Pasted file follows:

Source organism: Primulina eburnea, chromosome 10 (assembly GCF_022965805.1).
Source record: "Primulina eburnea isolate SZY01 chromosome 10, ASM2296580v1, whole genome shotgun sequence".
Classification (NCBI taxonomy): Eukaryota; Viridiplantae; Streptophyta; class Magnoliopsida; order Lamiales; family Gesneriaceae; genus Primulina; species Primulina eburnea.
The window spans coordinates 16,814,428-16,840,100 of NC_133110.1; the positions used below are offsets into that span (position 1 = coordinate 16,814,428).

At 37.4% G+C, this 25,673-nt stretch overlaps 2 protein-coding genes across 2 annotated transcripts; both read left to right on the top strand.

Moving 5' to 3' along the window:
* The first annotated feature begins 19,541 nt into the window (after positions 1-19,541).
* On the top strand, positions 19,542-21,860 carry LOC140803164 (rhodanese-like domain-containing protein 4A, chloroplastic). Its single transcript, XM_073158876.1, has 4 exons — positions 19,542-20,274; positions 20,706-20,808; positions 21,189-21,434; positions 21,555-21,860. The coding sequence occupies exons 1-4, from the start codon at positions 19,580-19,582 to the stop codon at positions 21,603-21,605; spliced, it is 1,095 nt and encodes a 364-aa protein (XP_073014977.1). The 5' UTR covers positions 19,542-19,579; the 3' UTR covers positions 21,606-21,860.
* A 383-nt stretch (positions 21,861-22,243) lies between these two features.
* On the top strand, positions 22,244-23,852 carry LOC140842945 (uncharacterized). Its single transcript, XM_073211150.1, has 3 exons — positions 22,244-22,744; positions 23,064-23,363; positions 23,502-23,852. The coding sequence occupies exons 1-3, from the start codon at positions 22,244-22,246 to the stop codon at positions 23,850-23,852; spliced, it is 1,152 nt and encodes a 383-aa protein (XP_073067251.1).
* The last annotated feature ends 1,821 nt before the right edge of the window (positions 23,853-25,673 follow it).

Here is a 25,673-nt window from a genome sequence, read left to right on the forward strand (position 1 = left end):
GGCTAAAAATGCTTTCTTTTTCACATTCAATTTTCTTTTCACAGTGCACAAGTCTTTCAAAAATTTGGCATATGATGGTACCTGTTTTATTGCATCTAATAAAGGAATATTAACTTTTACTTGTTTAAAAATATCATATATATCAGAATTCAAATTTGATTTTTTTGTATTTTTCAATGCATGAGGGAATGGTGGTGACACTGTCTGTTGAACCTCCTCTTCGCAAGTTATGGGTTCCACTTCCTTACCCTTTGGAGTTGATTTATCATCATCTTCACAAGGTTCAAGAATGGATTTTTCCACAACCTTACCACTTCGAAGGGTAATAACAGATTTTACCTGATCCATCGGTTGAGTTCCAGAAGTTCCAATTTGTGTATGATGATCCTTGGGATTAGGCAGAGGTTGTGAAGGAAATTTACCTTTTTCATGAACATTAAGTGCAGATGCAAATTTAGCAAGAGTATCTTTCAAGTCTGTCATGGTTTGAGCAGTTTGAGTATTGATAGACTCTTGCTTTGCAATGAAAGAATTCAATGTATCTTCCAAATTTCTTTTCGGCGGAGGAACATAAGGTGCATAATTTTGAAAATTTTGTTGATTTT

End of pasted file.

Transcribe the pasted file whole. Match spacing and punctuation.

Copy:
Source organism: Primulina eburnea, chromosome 10 (assembly GCF_022965805.1).
Source record: "Primulina eburnea isolate SZY01 chromosome 10, ASM2296580v1, whole genome shotgun sequence".
Classification (NCBI taxonomy): Eukaryota; Viridiplantae; Streptophyta; class Magnoliopsida; order Lamiales; family Gesneriaceae; genus Primulina; species Primulina eburnea.
The window spans coordinates 16,814,428-16,840,100 of NC_133110.1; the positions used below are offsets into that span (position 1 = coordinate 16,814,428).

At 37.4% G+C, this 25,673-nt stretch overlaps 2 protein-coding genes across 2 annotated transcripts; both read left to right on the top strand.

Moving 5' to 3' along the window:
* The first annotated feature begins 19,541 nt into the window (after positions 1-19,541).
* On the top strand, positions 19,542-21,860 carry LOC140803164 (rhodanese-like domain-containing protein 4A, chloroplastic). Its single transcript, XM_073158876.1, has 4 exons — positions 19,542-20,274; positions 20,706-20,808; positions 21,189-21,434; positions 21,555-21,860. The coding sequence occupies exons 1-4, from the start codon at positions 19,580-19,582 to the stop codon at positions 21,603-21,605; spliced, it is 1,095 nt and encodes a 364-aa protein (XP_073014977.1). The 5' UTR covers positions 19,542-19,579; the 3' UTR covers positions 21,606-21,860.
* A 383-nt stretch (positions 21,861-22,243) lies between these two features.
* On the top strand, positions 22,244-23,852 carry LOC140842945 (uncharacterized). Its single transcript, XM_073211150.1, has 3 exons — positions 22,244-22,744; positions 23,064-23,363; positions 23,502-23,852. The coding sequence occupies exons 1-3, from the start codon at positions 22,244-22,246 to the stop codon at positions 23,850-23,852; spliced, it is 1,152 nt and encodes a 383-aa protein (XP_073067251.1).
* The last annotated feature ends 1,821 nt before the right edge of the window (positions 23,853-25,673 follow it).

Here is a 25,673-nt window from a genome sequence, read left to right on the forward strand (position 1 = left end):
GGCTAAAAATGCTTTCTTTTTCACATTCAATTTTCTTTTCACAGTGCACAAGTCTTTCAAAAATTTGGCATATGATGGTACCTGTTTTATTGCATCTAATAAAGGAATATTAACTTTTACTTGTTTAAAAATATCATATATATCAGAATTCAAATTTGATTTTTTTGTATTTTTCAATGCATGAGGGAATGGTGGTGACACTGTCTGTTGAACCTCCTCTTCGCAAGTTATGGGTTCCACTTCCTTACCCTTTGGAGTTGATTTATCATCATCTTCACAAGGTTCAAGAATGGATTTTTCCACAACCTTACCACTTCGAAGGGTAATAACAGATTTTACCTGATCCATCGGTTGAGTTCCAGAAGTTCCAATTTGTGTATGATGATCCTTGGGATTAGGCAGAGGTTGTGAAGGAAATTTACCTTTTTCATGAACATTAAGTGCAGATGCAAATTTAGCAAGAGTATCTTTCAAGTCTGTCATGGTTTGAGCAGTTTGAGTATTGATAGACTCTTGCTTTGCAATGAAAGAATTCAATGTATCTTCCAAATTTCTTTTCGGCGGAGGAACATAAGGTGCATAATTTTGAAAATTTTGTTGATTTT